Our last stop for the day was the overlook above the Kilauea Point Lighthouse.  Here we spent a very enjoyable hour studying hundreds of Red-footed Boobies perched on the vegetated cliffs or soaring around over the ocean.  A few Brown Boobies were about too, as were several dozen Great Frigatebirds, a few distant Wedge-tailed Shearwaters (and a fuzzy chick that was sitting just outside of its natal burrow almost under our feet), and a pair of soaring White-tailed Tropicbirds.  Just as we were preparing to leave, a startlingly loud and reeling screech announced the presence of a Kermadec Petrel that was harassing the Boobies and circling around overhead.  The bird made a few passes and then shot out over the ridge, only to come back a second time a few minutes later.  Although there have been a few recent sightings of this bulky southern hemisphere petrel from the north shore of Kauai and even some evidence of possible breeding in the Hawaiian Islands our sighting was quite unexpected, and a real treat. For our full day on the island, we departed early and picked up breakfast at a small grocery store.  This enabled us to eat a picnic at a sports park near the bottom of Waimea Canyon.  The comparatively lush greens on the ball fields were attracting an impressive number of Red Avadavats; a handsome Indian finch that usually sticks to tall and dense grasses.  Here too were our first Northern Cardinals and Saffron Finches (three exotic species, each from a different continent), stately Pacific Golden-Plovers, and a couple of Erckel’s Francolins (so as not to leave out Africa) that were parading around in the dried grasses just past the back fence.  After breakfast we traveled uphill through the quite scenic Waimea Canyon, stopping to admire the sweeping views at the overlook, where the volcanic redrock canyon is offset by bright green tropical foliage, a few tumbling waterfalls, and distant White-tailed Tropicbirds wheeling below the vantage point.  A pair of Chinese Hwamei (otherwise known as Melodius Laughingthrush) and several White-rumped Shama were bouncing around the margins of the parking lot here as well.

For the rest of the day we concentrated on native forest birds, and they certainly did not disappoint.  Near the high point of the road in Kokoke’e State Park we found several flowering Ohia trees, with their small sprays of red, orange, or yellow flowers.  These trees were attracting good numbers of luminescent Apapane (surely one of the most showy native Hawaiian birds) and a few diminutive Anianiau.  Here too were some extremely cooperative Kauai Elepaio, one of which came to within just a foot or two of the group and seemed as curious about our presence as we were of it.  A brief showing of a young Kauai Amakihi for two of the group led us on a merry chase for a while, and it was not until the mid-afternoon that we finally connected with good views of this seemingly increasingly rare species.  We headed downhill after admiring a literal horde of chickens, some of which closely resembled wild-type birds and are apparently now sanctioned by the ABA as countable.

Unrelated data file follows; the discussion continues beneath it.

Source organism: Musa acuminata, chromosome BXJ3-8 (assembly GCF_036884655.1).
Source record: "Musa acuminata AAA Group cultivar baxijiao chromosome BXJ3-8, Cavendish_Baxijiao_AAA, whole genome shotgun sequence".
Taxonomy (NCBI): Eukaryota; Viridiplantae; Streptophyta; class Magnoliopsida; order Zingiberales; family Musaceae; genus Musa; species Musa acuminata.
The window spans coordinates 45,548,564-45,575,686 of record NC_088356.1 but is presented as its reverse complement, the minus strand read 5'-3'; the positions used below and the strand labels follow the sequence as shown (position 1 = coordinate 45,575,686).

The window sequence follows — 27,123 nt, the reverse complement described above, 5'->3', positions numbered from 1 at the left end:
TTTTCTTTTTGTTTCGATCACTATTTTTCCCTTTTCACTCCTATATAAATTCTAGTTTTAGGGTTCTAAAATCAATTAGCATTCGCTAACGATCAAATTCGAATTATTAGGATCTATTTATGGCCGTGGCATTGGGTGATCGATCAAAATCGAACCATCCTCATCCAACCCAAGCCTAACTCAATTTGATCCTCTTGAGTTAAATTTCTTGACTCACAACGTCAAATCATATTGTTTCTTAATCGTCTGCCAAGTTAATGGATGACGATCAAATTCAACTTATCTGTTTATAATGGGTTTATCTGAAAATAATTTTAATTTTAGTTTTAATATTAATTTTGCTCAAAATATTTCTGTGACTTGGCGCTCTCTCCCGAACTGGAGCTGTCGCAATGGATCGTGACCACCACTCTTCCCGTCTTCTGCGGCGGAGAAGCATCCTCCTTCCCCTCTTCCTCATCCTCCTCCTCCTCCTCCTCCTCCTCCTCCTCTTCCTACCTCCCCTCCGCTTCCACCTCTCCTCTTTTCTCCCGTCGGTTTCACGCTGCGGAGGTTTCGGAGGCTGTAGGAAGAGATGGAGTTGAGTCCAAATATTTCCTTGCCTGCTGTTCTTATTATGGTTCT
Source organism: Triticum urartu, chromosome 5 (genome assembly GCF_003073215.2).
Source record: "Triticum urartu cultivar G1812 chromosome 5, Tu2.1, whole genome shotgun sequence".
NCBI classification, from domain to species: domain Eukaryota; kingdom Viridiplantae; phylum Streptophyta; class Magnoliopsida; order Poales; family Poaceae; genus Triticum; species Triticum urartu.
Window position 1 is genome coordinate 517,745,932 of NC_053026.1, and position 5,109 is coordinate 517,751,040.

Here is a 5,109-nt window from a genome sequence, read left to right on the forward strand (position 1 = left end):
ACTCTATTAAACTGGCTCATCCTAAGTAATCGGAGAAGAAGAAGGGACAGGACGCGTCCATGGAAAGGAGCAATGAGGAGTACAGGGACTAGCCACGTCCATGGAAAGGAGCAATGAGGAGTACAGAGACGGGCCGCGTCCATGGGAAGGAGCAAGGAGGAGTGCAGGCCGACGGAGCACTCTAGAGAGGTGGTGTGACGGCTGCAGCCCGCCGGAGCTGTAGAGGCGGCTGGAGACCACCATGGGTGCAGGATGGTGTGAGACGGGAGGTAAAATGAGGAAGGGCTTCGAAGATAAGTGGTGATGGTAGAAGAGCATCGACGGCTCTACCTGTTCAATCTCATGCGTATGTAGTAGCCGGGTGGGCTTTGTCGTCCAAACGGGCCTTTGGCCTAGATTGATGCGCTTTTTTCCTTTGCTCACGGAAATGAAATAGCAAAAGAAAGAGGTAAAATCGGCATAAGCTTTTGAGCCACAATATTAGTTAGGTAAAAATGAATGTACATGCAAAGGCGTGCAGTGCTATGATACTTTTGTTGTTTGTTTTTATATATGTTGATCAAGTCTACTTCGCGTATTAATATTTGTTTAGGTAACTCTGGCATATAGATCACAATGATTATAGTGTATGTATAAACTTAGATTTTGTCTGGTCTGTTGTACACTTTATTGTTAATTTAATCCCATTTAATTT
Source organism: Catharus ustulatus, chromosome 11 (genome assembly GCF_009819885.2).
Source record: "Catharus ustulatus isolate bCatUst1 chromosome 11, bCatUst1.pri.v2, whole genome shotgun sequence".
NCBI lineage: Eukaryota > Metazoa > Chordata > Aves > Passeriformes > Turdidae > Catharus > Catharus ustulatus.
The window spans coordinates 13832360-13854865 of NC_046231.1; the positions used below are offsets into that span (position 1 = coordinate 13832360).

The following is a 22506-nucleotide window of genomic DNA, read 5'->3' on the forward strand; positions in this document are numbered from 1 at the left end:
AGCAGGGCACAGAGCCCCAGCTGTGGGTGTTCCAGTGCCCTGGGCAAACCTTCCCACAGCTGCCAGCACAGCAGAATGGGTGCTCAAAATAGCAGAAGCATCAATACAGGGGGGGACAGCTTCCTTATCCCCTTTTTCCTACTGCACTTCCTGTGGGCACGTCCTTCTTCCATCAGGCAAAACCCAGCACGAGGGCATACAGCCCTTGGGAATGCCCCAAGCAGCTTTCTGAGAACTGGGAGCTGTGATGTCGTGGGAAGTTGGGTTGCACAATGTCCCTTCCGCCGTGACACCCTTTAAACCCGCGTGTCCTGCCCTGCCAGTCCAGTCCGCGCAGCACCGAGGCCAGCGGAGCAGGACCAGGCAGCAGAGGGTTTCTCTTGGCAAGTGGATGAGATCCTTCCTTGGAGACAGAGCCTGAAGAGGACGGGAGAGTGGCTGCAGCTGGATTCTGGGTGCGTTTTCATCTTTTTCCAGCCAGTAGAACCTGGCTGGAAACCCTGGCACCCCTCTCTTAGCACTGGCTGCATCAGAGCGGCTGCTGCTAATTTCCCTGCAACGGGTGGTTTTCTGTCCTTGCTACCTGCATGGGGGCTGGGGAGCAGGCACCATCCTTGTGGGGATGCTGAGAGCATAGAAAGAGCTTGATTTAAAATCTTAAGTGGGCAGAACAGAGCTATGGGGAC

Due to some COVID related flight restrictions, our flight out of Kauai to the big island was not until the early evening.  We made the most of the day by searching for one of the hardest of the ABA countable exotics in the Hawaiian Islands: the Greater Necklaced Laughingthrush.  This retiring but quite attractive species was introduced over 100 years ago in Kauai, persisting in the tangled lowland forests of the island in small numbers.  According to Mandy they are often easier to see in the fall, and her prophecy proved true for us when we located a small family group foraging in the canopy of some large trees.  Normally a visiting birder is lucky to glimpse one of these large but shy birds as it disappears into the forest, but we lucked out with repeated views of two adults foraging and carrying food to their attendant young.  The species eats a lot of fruit and insects in its native range, so we were a bit surprised to see one adult carrying a six-inch long Anole lizard!

After our exceptional views of the laughingthrushes we spent the rest of the day birding along the island’s south coast.  Here we enjoyed close views of Hawaiian Duck, a good showing of Wedge-tailed Shwearwater, Red-footed and Brown Boobies and White-tailed Tropicbirds passing by along a public beach, a loafing Green Sea Turtle that was attracting a bit too much attention from the assembled beachgoers, and a day flying Short-eared Owl that was being chased out of the area by some indignant Cattle Egrets.  Our flight went smoothly, and we arrived at our comparatively opulent coastal Kona hotel in time for dinner.


The Big Island of Hawaii is over six times larger than Oahu, and is the youngest of the islands, with ongoing volcanic activity spouting off every few years.  For our four full days around the island, we spent our time on the leeward (dry) side of the island.  Here the lowlands are crisscrossed with fresh lava fields, with grassy savannahs dominating as one heads uphill.  It’s a stark landscape, with some vistas dominated by reddish-black chunks of jagged rock (named A’a in Hawaiian, possibly due to the sound a traveler would make trying to cross the rough terrain).  Around the resorts and small towns that ring the shoreline, lush and tropical looking plantings, watered lawns, and all the trappings of a modern commercial society really set them apart from the more barren surroundings.